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Technical eligibility for endovascular treatment of the aortic arch after open type A aortic dissection repair
Uppsala University, Disciplinary Domain of Medicine and Pharmacy, Faculty of Medicine, Department of Surgical Sciences, Vascular Surgery. Aarhus University Hospital, Department of Vascular Surgery.
Uppsala University, Disciplinary Domain of Medicine and Pharmacy, Faculty of Medicine, Department of Surgical Sciences, Thoracic Surgery.
Uppsala University, Disciplinary Domain of Medicine and Pharmacy, Faculty of Medicine, Department of Surgical Sciences, Vascular Surgery.ORCID iD: 0000-0002-3273-8726
Uppsala University, Disciplinary Domain of Medicine and Pharmacy, Faculty of Medicine, Department of Surgical Sciences, Thoracic Surgery.
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2019 (English)In: Journal of Thoracic and Cardiovascular Surgery, ISSN 0022-5223, E-ISSN 1097-685XArticle in journal (Refereed) Submitted
Abstract [en]

Objective: To report on the technical eligibility of patients previously treated for Stanford type A aorta dissection (AAD) for endovascular aortic arch repair based on contemporary anatomical criteria for an arch inner-branched stentgraft (AIBS).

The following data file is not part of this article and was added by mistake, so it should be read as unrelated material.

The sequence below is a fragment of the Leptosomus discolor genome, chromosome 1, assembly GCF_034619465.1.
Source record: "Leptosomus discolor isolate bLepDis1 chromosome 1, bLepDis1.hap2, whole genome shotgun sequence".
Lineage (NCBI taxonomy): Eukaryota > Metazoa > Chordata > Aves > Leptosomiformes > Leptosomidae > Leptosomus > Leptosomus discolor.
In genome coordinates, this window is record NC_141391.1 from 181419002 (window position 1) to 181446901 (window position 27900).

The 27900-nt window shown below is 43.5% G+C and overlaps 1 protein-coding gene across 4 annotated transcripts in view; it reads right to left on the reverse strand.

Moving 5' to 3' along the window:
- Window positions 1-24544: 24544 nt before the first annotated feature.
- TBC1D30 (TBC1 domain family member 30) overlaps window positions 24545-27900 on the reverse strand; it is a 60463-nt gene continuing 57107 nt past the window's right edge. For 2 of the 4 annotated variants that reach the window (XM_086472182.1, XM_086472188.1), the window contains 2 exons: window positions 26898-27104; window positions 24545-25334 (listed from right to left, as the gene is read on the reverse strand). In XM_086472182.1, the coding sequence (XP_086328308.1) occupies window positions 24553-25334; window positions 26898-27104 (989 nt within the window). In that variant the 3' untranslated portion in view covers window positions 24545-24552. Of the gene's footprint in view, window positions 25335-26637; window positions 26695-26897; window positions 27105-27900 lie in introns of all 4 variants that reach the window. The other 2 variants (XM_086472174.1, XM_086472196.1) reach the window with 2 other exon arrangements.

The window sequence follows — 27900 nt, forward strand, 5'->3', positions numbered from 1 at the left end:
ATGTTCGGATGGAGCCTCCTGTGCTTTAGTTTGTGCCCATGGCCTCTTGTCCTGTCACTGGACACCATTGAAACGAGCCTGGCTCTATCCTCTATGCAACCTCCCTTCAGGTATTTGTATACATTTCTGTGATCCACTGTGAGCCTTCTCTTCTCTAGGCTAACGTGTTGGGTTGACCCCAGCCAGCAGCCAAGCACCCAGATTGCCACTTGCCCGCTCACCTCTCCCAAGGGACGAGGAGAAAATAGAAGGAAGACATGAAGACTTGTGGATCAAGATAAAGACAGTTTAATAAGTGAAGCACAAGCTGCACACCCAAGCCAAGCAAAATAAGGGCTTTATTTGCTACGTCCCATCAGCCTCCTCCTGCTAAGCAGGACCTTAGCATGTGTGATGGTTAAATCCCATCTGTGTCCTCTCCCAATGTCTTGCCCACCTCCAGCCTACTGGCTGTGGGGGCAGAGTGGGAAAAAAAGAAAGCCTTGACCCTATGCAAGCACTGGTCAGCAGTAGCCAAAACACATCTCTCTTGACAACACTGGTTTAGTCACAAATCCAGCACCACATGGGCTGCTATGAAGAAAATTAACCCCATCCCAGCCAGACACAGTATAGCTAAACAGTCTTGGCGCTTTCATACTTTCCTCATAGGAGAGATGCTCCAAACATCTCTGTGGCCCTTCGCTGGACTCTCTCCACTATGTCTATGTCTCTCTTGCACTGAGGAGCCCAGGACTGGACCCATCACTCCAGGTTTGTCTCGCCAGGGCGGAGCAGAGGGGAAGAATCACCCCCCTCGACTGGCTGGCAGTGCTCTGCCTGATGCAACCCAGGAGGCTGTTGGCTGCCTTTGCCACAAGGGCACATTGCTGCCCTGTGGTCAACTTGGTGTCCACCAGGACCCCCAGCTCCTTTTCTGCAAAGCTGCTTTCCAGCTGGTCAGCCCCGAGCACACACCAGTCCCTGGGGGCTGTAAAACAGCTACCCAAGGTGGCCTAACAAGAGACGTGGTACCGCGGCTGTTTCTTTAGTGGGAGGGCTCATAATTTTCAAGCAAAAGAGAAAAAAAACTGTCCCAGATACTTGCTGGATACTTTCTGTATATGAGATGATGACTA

Methods: All patients treated for AAD from 2004-2015 at a single aortic centre were identified. Extent of repair and use of circulatory arrest were reported. Survival and reoperation were assessed using Kaplan Meier and competing risk models. Anatomic assessment was performed using 3-dimensional CT-imaging software. Primary outcome was survival ≥ 1 year and fulfilment of the AIBS anatomical criteria. 

 

Results: A total of 198 patients were included (158 Debakey I, 32 Debakey II, and 8 Intramural hematoma). Mortality was 30-days: 16.2%, 1-year: 19.2%, 10-years: 45.0%. There were 129 patients with imaging beyond 1 year (mean, 47.8 months), while 89 (69.0%) were AIBS eligible. During follow-up, 19 (14.7%) patients met the threshold criteria for aortic arch treatment, of which 14 (73.7%) would be considered eligible for AIBS. Patients who underwent AAD repair with circulatory arrest and no distal clamp were more often eligible for endovascular repair (88.8%) than those operated with a distal clamp (72.5%), p=0.021. Among patients who did not meet the AIBS anatomical criteria, the primary reasons were mechanical valve (40%) and insufficient proximal seal (30%). 

 

Conclusion: More than two thirds of post AAD patients repair are technically eligible for endovascular AIBS repair. Development of devices that can accommodate a mechanical aortic valve and a greater awareness of sufficient graft length would significantly increase availability.

Place, publisher, year, edition, pages
2019.
National Category
Surgery
Research subject
Surgery
Identifiers
URN: urn:nbn:se:uu:diva-393182OAI: oai:DiVA.org:uu-393182DiVA, id: diva2:1352134
Available from: 2019-09-17 Created: 2019-09-17 Last updated: 2019-10-28Bibliographically approved
In thesis
1. On Surgical Treatment of Aortic Pathology
Open this publication in new window or tab >>On Surgical Treatment of Aortic Pathology
2019 (English)Doctoral thesis, comprehensive summary (Other academic)
Abstract [en]